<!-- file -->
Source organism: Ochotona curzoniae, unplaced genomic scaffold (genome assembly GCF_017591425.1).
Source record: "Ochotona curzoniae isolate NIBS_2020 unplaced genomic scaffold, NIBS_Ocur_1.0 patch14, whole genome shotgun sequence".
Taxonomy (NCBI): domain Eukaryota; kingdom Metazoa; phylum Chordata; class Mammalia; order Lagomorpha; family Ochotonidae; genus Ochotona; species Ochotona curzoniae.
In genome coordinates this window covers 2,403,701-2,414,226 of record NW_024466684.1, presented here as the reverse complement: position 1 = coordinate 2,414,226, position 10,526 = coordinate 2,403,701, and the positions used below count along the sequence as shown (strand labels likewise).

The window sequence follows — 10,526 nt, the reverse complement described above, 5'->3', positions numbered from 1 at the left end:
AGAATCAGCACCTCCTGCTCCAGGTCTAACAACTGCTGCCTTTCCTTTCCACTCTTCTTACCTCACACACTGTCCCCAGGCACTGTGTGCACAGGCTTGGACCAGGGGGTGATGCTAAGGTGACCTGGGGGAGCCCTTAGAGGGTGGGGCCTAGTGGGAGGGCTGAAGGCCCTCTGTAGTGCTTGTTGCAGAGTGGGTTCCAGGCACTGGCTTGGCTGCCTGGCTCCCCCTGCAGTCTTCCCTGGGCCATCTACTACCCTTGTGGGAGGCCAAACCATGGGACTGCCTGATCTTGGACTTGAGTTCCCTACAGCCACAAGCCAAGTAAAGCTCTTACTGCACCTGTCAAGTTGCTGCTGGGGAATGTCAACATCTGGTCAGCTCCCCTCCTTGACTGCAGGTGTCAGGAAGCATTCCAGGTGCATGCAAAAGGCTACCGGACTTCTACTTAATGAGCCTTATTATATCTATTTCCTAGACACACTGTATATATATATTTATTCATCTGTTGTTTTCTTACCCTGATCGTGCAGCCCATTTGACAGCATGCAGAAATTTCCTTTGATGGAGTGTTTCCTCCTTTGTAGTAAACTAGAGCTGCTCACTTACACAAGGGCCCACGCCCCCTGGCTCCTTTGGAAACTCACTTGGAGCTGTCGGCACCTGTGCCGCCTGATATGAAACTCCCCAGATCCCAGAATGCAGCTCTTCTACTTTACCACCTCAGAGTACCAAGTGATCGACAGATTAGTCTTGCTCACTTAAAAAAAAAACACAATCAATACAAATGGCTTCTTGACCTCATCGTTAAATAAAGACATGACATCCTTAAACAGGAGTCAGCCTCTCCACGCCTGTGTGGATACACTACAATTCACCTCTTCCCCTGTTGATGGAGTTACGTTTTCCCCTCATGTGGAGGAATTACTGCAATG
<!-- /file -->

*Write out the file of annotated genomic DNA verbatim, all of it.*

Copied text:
Source organism: Ochotona curzoniae, unplaced genomic scaffold (genome assembly GCF_017591425.1).
Source record: "Ochotona curzoniae isolate NIBS_2020 unplaced genomic scaffold, NIBS_Ocur_1.0 patch14, whole genome shotgun sequence".
Taxonomy (NCBI): domain Eukaryota; kingdom Metazoa; phylum Chordata; class Mammalia; order Lagomorpha; family Ochotonidae; genus Ochotona; species Ochotona curzoniae.
In genome coordinates this window covers 2,403,701-2,414,226 of record NW_024466684.1, presented here as the reverse complement: position 1 = coordinate 2,414,226, position 10,526 = coordinate 2,403,701, and the positions used below count along the sequence as shown (strand labels likewise).

The window sequence follows — 10,526 nt, the reverse complement described above, 5'->3', positions numbered from 1 at the left end:
AGAATCAGCACCTCCTGCTCCAGGTCTAACAACTGCTGCCTTTCCTTTCCACTCTTCTTACCTCACACACTGTCCCCAGGCACTGTGTGCACAGGCTTGGACCAGGGGGTGATGCTAAGGTGACCTGGGGGAGCCCTTAGAGGGTGGGGCCTAGTGGGAGGGCTGAAGGCCCTCTGTAGTGCTTGTTGCAGAGTGGGTTCCAGGCACTGGCTTGGCTGCCTGGCTCCCCCTGCAGTCTTCCCTGGGCCATCTACTACCCTTGTGGGAGGCCAAACCATGGGACTGCCTGATCTTGGACTTGAGTTCCCTACAGCCACAAGCCAAGTAAAGCTCTTACTGCACCTGTCAAGTTGCTGCTGGGGAATGTCAACATCTGGTCAGCTCCCCTCCTTGACTGCAGGTGTCAGGAAGCATTCCAGGTGCATGCAAAAGGCTACCGGACTTCTACTTAATGAGCCTTATTATATCTATTTCCTAGACACACTGTATATATATATTTATTCATCTGTTGTTTTCTTACCCTGATCGTGCAGCCCATTTGACAGCATGCAGAAATTTCCTTTGATGGAGTGTTTCCTCCTTTGTAGTAAACTAGAGCTGCTCACTTACACAAGGGCCCACGCCCCCTGGCTCCTTTGGAAACTCACTTGGAGCTGTCGGCACCTGTGCCGCCTGATATGAAACTCCCCAGATCCCAGAATGCAGCTCTTCTACTTTACCACCTCAGAGTACCAAGTGATCGACAGATTAGTCTTGCTCACTTAAAAAAAAAACACAATCAATACAAATGGCTTCTTGACCTCATCGTTAAATAAAGACATGACATCCTTAAACAGGAGTCAGCCTCTCCACGCCTGTGTGGATACACTACAATTCACCTCTTCCCCTGTTGATGGAGTTACGTTTTCCCCTCATGTGGAGGAATTACTGCAATG